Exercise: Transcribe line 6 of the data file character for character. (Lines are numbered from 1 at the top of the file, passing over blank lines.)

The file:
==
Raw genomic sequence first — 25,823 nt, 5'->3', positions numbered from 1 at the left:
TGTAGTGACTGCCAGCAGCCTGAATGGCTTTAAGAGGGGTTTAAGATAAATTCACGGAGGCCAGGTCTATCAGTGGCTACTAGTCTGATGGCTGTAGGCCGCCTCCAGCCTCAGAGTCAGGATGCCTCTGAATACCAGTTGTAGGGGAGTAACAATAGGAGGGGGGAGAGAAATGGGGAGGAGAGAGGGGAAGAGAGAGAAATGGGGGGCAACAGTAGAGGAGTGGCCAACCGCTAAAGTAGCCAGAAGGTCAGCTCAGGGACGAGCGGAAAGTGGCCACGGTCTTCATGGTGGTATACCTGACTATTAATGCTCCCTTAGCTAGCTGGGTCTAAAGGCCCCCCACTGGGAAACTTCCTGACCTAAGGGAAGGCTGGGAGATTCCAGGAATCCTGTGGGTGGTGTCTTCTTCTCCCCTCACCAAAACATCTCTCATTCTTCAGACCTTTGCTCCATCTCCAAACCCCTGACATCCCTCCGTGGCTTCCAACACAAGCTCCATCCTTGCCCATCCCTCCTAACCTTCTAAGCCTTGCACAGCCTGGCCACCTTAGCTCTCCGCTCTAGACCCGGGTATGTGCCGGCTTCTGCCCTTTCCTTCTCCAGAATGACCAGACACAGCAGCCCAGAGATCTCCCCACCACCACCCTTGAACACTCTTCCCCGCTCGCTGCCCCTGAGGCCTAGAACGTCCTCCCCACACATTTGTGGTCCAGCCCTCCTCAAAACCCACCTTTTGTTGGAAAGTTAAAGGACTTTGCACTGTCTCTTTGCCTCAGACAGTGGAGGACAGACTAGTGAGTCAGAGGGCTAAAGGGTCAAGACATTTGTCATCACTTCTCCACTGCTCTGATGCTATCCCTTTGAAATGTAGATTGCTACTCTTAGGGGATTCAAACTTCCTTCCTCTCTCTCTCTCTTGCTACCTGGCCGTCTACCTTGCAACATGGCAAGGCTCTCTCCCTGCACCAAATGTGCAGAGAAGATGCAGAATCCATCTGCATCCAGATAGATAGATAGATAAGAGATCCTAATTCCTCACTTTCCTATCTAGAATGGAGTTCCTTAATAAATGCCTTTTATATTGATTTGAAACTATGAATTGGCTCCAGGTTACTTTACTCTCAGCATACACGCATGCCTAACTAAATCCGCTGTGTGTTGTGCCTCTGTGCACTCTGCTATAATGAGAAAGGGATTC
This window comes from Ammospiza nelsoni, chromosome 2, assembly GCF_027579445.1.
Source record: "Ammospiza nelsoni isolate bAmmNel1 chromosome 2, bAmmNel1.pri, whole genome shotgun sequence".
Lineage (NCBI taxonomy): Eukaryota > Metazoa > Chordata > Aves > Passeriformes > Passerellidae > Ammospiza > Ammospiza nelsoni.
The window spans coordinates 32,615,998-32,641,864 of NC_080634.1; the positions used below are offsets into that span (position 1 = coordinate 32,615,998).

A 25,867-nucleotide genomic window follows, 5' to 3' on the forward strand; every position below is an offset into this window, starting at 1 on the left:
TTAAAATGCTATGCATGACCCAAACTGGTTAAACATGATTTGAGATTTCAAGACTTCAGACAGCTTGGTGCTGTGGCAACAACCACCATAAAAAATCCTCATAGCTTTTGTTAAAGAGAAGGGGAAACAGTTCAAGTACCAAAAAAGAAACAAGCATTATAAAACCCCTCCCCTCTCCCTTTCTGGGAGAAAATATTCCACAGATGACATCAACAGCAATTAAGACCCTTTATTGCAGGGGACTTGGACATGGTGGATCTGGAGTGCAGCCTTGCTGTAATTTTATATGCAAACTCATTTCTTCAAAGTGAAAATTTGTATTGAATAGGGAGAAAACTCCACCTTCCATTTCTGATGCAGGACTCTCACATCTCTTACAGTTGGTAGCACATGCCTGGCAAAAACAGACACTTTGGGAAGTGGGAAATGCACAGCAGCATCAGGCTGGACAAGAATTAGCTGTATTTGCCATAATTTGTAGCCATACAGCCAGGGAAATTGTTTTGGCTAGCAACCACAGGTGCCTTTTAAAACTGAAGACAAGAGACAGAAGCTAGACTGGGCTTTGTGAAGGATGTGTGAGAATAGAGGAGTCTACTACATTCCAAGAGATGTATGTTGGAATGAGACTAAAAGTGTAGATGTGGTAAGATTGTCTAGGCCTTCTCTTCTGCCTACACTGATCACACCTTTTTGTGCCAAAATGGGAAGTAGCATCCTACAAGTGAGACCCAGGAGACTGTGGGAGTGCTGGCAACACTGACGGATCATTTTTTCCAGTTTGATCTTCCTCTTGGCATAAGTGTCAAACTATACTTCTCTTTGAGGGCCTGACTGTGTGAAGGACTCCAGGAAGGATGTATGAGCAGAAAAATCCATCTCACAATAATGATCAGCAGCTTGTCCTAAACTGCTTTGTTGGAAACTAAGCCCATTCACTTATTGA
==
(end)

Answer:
The window spans coordinates 32,615,998-32,641,864 of NC_080634.1; the positions used below are offsets into that span (position 1 = coordinate 32,615,998).